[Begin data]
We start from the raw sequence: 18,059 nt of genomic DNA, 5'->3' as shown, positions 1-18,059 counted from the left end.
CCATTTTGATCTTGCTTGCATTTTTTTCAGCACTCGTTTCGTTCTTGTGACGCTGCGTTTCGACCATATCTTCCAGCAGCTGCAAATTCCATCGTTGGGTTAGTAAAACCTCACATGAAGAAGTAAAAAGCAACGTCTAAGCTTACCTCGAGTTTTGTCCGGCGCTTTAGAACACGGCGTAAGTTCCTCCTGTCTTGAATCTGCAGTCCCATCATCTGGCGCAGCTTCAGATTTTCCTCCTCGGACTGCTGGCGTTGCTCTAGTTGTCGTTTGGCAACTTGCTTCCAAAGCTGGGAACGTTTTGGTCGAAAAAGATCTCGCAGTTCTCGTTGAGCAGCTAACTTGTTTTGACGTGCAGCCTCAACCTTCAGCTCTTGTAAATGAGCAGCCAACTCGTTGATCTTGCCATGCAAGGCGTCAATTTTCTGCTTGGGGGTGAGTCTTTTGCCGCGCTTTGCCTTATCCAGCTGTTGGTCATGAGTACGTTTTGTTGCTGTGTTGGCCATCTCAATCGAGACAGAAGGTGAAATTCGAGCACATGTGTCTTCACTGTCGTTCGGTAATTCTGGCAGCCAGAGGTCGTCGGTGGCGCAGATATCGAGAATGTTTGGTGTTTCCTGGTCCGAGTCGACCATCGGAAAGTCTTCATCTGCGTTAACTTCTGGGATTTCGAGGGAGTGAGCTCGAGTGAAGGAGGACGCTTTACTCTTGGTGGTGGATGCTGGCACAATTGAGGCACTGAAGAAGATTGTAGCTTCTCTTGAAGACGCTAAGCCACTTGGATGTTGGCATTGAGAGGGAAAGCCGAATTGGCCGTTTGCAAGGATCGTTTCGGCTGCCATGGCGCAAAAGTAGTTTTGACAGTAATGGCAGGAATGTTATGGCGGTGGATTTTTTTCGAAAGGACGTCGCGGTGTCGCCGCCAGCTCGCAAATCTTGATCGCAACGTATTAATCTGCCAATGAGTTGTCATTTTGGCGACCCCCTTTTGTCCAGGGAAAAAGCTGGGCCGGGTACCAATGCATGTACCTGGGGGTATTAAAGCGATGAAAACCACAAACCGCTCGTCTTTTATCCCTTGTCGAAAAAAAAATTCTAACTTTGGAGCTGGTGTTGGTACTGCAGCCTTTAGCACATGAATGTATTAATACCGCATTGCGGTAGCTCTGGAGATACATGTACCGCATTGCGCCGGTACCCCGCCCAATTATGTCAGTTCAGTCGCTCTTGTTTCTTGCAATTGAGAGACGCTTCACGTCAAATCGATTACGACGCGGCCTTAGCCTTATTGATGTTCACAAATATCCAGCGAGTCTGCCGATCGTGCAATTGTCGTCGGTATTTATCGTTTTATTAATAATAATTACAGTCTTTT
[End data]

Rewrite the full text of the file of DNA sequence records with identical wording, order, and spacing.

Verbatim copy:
We start from the raw sequence: 18,059 nt of genomic DNA, 5'->3' as shown, positions 1-18,059 counted from the left end.
CCATTTTGATCTTGCTTGCATTTTTTTCAGCACTCGTTTCGTTCTTGTGACGCTGCGTTTCGACCATATCTTCCAGCAGCTGCAAATTCCATCGTTGGGTTAGTAAAACCTCACATGAAGAAGTAAAAAGCAACGTCTAAGCTTACCTCGAGTTTTGTCCGGCGCTTTAGAACACGGCGTAAGTTCCTCCTGTCTTGAATCTGCAGTCCCATCATCTGGCGCAGCTTCAGATTTTCCTCCTCGGACTGCTGGCGTTGCTCTAGTTGTCGTTTGGCAACTTGCTTCCAAAGCTGGGAACGTTTTGGTCGAAAAAGATCTCGCAGTTCTCGTTGAGCAGCTAACTTGTTTTGACGTGCAGCCTCAACCTTCAGCTCTTGTAAATGAGCAGCCAACTCGTTGATCTTGCCATGCAAGGCGTCAATTTTCTGCTTGGGGGTGAGTCTTTTGCCGCGCTTTGCCTTATCCAGCTGTTGGTCATGAGTACGTTTTGTTGCTGTGTTGGCCATCTCAATCGAGACAGAAGGTGAAATTCGAGCACATGTGTCTTCACTGTCGTTCGGTAATTCTGGCAGCCAGAGGTCGTCGGTGGCGCAGATATCGAGAATGTTTGGTGTTTCCTGGTCCGAGTCGACCATCGGAAAGTCTTCATCTGCGTTAACTTCTGGGATTTCGAGGGAGTGAGCTCGAGTGAAGGAGGACGCTTTACTCTTGGTGGTGGATGCTGGCACAATTGAGGCACTGAAGAAGATTGTAGCTTCTCTTGAAGACGCTAAGCCACTTGGATGTTGGCATTGAGAGGGAAAGCCGAATTGGCCGTTTGCAAGGATCGTTTCGGCTGCCATGGCGCAAAAGTAGTTTTGACAGTAATGGCAGGAATGTTATGGCGGTGGATTTTTTTCGAAAGGACGTCGCGGTGTCGCCGCCAGCTCGCAAATCTTGATCGCAACGTATTAATCTGCCAATGAGTTGTCATTTTGGCGACCCCCTTTTGTCCAGGGAAAAAGCTGGGCCGGGTACCAATGCATGTACCTGGGGGTATTAAAGCGATGAAAACCACAAACCGCTCGTCTTTTATCCCTTGTCGAAAAAAAAATTCTAACTTTGGAGCTGGTGTTGGTACTGCAGCCTTTAGCACATGAATGTATTAATACCGCATTGCGGTAGCTCTGGAGATACATGTACCGCATTGCGCCGGTACCCCGCCCAATTATGTCAGTTCAGTCGCTCTTGTTTCTTGCAATTGAGAGACGCTTCACGTCAAATCGATTACGACGCGGCCTTAGCCTTATTGATGTTCACAAATATCCAGCGAGTCTGCCGATCGTGCAATTGTCGTCGGTATTTATCGTTTTATTAATAATAATTACAGTCTTTT